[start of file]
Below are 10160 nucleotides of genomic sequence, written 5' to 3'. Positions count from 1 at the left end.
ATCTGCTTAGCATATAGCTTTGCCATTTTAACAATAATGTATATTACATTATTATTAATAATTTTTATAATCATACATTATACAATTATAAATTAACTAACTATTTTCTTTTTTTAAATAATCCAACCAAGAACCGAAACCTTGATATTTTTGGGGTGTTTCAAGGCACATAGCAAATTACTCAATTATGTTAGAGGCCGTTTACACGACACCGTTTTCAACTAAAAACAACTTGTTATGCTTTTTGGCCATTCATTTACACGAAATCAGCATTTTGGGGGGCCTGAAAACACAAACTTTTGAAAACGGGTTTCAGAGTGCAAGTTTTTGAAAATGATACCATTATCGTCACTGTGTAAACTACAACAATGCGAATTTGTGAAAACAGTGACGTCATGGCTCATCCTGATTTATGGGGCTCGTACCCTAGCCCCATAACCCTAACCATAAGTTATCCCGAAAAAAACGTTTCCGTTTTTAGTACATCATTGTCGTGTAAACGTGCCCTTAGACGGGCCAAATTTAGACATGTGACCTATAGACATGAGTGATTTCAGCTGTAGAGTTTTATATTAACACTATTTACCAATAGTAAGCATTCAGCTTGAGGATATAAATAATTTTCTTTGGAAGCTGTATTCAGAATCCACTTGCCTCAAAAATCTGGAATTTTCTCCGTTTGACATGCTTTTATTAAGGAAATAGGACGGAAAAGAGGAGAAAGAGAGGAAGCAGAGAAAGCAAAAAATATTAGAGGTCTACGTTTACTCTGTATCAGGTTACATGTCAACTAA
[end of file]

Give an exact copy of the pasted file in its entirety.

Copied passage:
Below are 10160 nucleotides of genomic sequence, written 5' to 3'. Positions count from 1 at the left end.
ATCTGCTTAGCATATAGCTTTGCCATTTTAACAATAATGTATATTACATTATTATTAATAATTTTTATAATCATACATTATACAATTATAAATTAACTAACTATTTTCTTTTTTTAAATAATCCAACCAAGAACCGAAACCTTGATATTTTTGGGGTGTTTCAAGGCACATAGCAAATTACTCAATTATGTTAGAGGCCGTTTACACGACACCGTTTTCAACTAAAAACAACTTGTTATGCTTTTTGGCCATTCATTTACACGAAATCAGCATTTTGGGGGGCCTGAAAACACAAACTTTTGAAAACGGGTTTCAGAGTGCAAGTTTTTGAAAATGATACCATTATCGTCACTGTGTAAACTACAACAATGCGAATTTGTGAAAACAGTGACGTCATGGCTCATCCTGATTTATGGGGCTCGTACCCTAGCCCCATAACCCTAACCATAAGTTATCCCGAAAAAAACGTTTCCGTTTTTAGTACATCATTGTCGTGTAAACGTGCCCTTAGACGGGCCAAATTTAGACATGTGACCTATAGACATGAGTGATTTCAGCTGTAGAGTTTTATATTAACACTATTTACCAATAGTAAGCATTCAGCTTGAGGATATAAATAATTTTCTTTGGAAGCTGTATTCAGAATCCACTTGCCTCAAAAATCTGGAATTTTCTCCGTTTGACATGCTTTTATTAAGGAAATAGGACGGAAAAGAGGAGAAAGAGAGGAAGCAGAGAAAGCAAAAAATATTAGAGGTCTACGTTTACTCTGTATCAGGTTACATGTCAACTAA